Thursday, November 6, 2008

Apostates and Anticapitalists

Well, it’s official — at last night’s Lolita Bar panel, I confirmed I know at least one person who, heeding Ron Paul’s presidential candidate endorsement, voted for the Constitution Party’s Chuck Baldwin.

But in a reminder that there is no ideological camp so tiny it cannot be riven into two diametrically-opposed halves on at least some issues, I find myself thinking that the qualities of Chuck Baldwin that likely drew Ron Paul to him are the precisely the things about Ron Paul that I dislike (though I like others): the religiosity and paranoia — but even more so the anti-globalism.

For, you see, while I might be as happy to abolish the U.N. and the IMF as the next guy, I think there’s an obvious danger that the global trading order of which they are a part can get lost in the shuffle when people turn in an isolationist, anti-immigration direction. And it’s that worldwide commercial order that I want more than anything else in the universe of political possibilities: Texas trading with Tanzania, workers migrating at will from Denmark to Dubai, environmental standards raised by efficiency instead of edicts, and the fulfillment of the anime slogan “world peace through shared pop culture.”

And I know how eager a huge portion of the world’s misleadingly-labeled “Non-Governmental Organizations” and anti-globalization “anarchists” and protectionists are to shatter all that and trap us in our local, impoverished, regulated little worlds, a cruel thing to do to a world in need of trade — a world where something like a billion people still live on the brink of starvation and about 2 billion lack reliable access to clean water.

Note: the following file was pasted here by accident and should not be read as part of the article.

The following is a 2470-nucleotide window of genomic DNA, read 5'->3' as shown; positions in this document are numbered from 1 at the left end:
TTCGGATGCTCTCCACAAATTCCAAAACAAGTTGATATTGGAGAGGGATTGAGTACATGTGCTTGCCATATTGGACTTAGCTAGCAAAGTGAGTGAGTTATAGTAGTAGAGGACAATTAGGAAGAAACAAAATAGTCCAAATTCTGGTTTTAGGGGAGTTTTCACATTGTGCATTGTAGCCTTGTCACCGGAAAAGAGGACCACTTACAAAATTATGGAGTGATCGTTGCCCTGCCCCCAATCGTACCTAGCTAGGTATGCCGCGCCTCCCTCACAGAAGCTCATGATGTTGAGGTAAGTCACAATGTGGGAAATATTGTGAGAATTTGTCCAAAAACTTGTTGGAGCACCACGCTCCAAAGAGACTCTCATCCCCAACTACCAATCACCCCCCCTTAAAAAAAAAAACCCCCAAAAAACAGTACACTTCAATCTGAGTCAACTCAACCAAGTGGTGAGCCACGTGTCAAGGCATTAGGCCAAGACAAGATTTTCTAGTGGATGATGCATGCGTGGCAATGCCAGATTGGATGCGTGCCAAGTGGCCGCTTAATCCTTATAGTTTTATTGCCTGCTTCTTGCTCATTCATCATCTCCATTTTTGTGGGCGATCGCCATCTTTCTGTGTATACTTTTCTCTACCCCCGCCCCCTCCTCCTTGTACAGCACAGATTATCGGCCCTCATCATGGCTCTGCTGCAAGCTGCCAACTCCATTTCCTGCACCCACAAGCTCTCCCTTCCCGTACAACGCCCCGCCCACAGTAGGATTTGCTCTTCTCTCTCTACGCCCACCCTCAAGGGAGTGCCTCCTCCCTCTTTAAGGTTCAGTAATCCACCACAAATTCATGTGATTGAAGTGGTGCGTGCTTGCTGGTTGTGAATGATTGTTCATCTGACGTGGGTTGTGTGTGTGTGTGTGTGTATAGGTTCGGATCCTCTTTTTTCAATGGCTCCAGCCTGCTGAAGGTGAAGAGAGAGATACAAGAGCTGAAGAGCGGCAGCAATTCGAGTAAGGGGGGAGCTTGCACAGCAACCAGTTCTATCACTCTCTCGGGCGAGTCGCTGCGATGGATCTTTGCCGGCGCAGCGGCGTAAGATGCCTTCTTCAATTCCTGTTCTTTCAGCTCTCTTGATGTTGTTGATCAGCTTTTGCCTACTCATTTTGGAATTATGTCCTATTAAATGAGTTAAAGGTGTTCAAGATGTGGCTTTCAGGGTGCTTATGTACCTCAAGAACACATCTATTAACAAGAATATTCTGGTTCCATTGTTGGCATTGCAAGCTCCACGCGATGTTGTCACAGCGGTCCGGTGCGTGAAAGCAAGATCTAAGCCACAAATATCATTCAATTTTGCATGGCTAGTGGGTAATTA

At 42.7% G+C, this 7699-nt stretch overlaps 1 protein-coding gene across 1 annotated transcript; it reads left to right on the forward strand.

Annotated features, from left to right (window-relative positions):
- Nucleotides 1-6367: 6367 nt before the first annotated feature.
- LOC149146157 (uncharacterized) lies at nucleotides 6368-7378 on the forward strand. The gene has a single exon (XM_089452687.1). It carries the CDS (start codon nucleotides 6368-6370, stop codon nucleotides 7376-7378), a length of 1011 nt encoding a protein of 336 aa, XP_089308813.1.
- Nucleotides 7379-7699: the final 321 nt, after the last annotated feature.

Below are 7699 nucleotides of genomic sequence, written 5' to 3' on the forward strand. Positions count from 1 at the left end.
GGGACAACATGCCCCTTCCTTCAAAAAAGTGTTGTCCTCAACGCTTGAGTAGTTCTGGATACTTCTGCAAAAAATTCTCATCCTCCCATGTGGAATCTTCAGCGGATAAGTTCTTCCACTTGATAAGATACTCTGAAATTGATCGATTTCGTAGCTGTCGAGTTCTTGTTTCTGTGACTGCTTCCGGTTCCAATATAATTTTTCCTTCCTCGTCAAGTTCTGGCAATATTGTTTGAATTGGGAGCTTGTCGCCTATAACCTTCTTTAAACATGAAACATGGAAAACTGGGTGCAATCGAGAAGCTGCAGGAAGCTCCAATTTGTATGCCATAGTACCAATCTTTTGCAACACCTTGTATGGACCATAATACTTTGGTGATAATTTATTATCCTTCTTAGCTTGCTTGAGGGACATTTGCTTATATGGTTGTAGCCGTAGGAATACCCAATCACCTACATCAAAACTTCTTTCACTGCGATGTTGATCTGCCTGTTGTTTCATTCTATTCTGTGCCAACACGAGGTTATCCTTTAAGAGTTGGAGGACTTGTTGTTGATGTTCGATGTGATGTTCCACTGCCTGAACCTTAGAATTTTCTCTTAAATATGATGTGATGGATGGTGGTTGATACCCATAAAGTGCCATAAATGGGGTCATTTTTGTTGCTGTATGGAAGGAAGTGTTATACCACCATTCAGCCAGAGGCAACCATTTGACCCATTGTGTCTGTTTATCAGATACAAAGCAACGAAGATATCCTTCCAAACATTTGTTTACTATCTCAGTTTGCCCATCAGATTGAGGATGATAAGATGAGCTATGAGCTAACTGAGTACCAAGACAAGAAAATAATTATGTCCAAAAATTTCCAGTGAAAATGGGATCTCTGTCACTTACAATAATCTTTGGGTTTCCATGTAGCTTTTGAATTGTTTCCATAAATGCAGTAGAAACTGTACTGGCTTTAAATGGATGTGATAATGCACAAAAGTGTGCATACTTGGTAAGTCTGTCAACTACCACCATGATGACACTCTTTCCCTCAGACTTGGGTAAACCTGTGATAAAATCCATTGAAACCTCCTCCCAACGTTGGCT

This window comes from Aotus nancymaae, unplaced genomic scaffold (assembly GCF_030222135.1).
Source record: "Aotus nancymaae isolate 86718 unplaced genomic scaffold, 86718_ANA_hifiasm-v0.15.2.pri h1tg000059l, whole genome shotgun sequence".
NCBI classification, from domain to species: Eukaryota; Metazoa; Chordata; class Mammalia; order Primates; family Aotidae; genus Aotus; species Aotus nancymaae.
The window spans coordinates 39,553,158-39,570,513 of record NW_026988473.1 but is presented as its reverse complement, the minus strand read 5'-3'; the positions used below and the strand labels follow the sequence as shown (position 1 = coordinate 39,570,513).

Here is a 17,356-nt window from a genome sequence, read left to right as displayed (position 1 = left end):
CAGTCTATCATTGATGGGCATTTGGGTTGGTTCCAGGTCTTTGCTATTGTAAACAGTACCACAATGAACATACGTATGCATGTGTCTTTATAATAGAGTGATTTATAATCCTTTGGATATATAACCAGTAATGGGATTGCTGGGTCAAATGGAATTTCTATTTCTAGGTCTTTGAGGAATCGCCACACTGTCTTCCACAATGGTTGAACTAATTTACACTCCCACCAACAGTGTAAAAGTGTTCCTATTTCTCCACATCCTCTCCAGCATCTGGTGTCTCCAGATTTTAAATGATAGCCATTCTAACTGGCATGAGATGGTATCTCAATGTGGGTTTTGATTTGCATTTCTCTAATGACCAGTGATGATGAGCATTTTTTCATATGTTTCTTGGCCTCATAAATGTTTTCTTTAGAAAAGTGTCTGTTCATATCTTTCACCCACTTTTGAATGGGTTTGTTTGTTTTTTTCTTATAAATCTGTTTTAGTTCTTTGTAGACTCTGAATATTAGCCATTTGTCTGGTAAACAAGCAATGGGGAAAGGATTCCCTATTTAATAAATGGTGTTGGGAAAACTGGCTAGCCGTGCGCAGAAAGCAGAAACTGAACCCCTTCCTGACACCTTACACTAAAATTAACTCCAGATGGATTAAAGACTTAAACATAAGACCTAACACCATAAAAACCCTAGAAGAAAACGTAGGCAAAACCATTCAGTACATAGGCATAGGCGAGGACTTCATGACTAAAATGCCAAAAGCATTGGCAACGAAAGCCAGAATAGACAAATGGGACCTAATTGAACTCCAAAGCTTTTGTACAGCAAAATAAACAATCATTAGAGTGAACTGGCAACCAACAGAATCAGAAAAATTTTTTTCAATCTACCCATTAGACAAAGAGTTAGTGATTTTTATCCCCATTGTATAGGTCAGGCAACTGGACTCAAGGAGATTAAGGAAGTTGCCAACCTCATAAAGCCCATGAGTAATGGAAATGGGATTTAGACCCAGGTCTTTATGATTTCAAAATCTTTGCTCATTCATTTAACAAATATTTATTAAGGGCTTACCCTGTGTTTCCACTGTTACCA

So, fascinating as habeas corpus and gay marriage debates may be, I think the most dangerous enemies of humanity are trade-bashing intellectuals like…Naomi Klein, author of No Logo and the anti-Milton Friedman screed Shock Doctrine, who I saw on a panel with neo-socialist econ Nobelist Joseph Stiglitz (formerly head of Bill Clinton’s Council of Economic Advisers and a great reminder that free-marketeers had plenty of reason to fear in the 90s, even if things didn’t work out too badly) and Latin American libertarian Hernando de Soto.

•Klein was quick to point to the current financial crisis as supposed confirmation of her sweeping, sloppy theories: “Now we know what an unregulated free-market looks like — it looks like the derivatives market.”

•Stiglitz, seeming awfully happy to have his worst fears realized, chuckled that the era of free markets and neo-liberalism is “over” and dismissed the views behind that era as madness.

•De Soto, humbly, stuck to his favorite message: that with or without taxes, regulation, and even redistribution, the crucial thing is that property rights be clearly defined and enshrined in a stable law code, so that at least people know what things are worth and can make plans accordingly — a system of property rights is “essentially an information system,” he said, and the frightening thing about the current state of finance is that “your system of paper has ceased to reflect real value.” Will debtors fail? Be bailed out? Discover some new fortune in a round of clever trading? Be reimbursed? Find no buyers? The uncertainty, more than any immediate risk of real poverty, is what reminds De Soto of the often lawless netherworld of Third World market activity.